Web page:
Over the past year, I’ve heavily relied on Google’s Nest Hub Max in the kitchen. This 10-inch smart display has helped me remember important ingredients while I cooked, and it’s entertained me with music as I waited for the water to boil. I’ve enjoyed my time with it so much that when Google unveiled a new version of its 7-inch Nest Hub, I was excited to see if bringing it into my bedroom could upgrade my sleep too.
Sleep Sensing is the hot new feature in Google’s smaller smart display. As the name suggests, it can monitor your sleep—without the need for a camera—and offers suggestions to improve sleep quality. I love pulling my weighted blanket over me and relaxing for the night, but sleep doesn’t always come easy. I toss and turn, my allergies block my nose from breathing normally, and my mind recalls an awkward memory from years past.
After more than a month with the second-generation Nest Hub on my nightstand, I can’t say I’ve slept any better, but it has enlightened me to a few sleep habits I wasn’t aware of.
Much of the Same
The new Nest Hub can do everything its predecessor could do. That includes playing movies and music, walking you through recipes, cycling through your photos, controlling smart home devices, and answering all your Google Search queries. There’s not much new in this department, except for the various Assistant-related updates Google typically rolls out in a year.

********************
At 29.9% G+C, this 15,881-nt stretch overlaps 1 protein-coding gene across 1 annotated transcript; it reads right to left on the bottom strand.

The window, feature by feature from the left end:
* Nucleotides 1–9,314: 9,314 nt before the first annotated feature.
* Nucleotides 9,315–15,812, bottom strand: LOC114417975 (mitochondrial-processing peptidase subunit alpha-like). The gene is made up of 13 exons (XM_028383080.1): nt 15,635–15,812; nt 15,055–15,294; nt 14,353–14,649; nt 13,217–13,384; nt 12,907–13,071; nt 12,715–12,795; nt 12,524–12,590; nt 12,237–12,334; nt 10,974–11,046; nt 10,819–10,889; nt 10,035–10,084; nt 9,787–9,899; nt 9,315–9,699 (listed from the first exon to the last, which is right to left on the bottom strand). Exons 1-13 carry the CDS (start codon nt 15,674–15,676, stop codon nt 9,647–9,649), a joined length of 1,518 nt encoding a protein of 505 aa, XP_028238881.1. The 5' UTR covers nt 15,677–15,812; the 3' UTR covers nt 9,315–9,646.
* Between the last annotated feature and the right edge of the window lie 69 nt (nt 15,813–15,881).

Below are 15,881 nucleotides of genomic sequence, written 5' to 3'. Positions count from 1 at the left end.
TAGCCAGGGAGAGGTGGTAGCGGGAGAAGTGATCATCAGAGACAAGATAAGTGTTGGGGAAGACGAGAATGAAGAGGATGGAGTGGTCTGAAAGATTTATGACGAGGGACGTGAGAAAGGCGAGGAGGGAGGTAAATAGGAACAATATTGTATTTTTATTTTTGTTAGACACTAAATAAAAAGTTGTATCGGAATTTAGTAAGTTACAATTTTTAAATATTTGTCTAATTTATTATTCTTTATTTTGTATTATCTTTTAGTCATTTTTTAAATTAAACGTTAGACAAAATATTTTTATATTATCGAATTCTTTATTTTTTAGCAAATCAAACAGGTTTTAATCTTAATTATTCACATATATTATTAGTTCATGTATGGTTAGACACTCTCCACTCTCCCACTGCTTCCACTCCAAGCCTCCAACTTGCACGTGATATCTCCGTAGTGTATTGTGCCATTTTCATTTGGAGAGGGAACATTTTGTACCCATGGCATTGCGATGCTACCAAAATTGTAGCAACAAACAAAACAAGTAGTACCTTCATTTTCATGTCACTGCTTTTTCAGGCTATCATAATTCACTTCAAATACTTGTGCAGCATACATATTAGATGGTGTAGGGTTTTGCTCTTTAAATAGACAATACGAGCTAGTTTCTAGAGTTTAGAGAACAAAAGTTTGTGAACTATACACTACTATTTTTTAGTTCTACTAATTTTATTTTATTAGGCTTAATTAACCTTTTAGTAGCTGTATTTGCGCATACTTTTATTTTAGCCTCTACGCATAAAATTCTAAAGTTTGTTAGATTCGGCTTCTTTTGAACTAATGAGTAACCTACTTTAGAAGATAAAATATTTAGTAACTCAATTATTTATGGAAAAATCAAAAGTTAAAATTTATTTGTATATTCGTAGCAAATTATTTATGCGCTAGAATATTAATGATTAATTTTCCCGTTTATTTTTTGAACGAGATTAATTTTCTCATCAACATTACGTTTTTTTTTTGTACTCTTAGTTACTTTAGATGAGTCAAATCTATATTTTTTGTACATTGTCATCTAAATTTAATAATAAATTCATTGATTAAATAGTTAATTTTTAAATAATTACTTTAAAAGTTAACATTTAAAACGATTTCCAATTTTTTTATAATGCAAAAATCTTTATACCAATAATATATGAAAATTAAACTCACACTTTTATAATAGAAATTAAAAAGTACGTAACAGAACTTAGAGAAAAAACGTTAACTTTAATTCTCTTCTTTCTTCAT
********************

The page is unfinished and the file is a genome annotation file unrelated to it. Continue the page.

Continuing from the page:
Visually, you’ll hardly notice a difference. It comes in a few new colors, like “mist,” a pale blue, and Google says it’s made of 54 percent recycled plastic. If you’ve tried other Google smart displays, you know exactly what you’re getting here.
The first Nest Hub, originally called the Google Home Hub, didn’t have a camera, and neither does the new one; I like that. I never use the video chat function on my Nest Hub Max, though it can be useful if you already use Duo, Google’s default video chat app on Android phones. But considering this Nest Hub is meant for the bedroom, one of the most private places of the home, I’m glad the camera didn’t make an appearance.
There are now three far-field microphones instead of two, and I haven’t had any issues with it picking up my commands. The speaker has been slightly improved as well, and for something that sits on the nightstand, it’s pretty good! But it’s not going to be my first choice for DJing a party.
The 7-inch screen itself isn’t any different, and unfortunately, performance hasn’t improved all that much either over the first-gen model. It always takes a second or two to trigger actions after I’ve tapped the screen. This is a problem with the larger Nest Hub Max as well. They’re all just a bit laggy. It’s still just as compact as before though. It should easily fit on most bedside tables with room for other items like your phone and a glass of water.
One particular feature I like is Sunrise Alarms, where the Nest Hub’s screen will slowly brighten in the morning instead of jolting you awake with a loud buzz. It’s a feature Google introduced earlier this year to previous Nest Hub devices, so you don’t need the latest model to access it. And, of course, like all smart speakers, you can use sounds to lull yourself to sleep. (My partner, unfortunately, does not like to sleep to the sound of a faux thunderstorm.)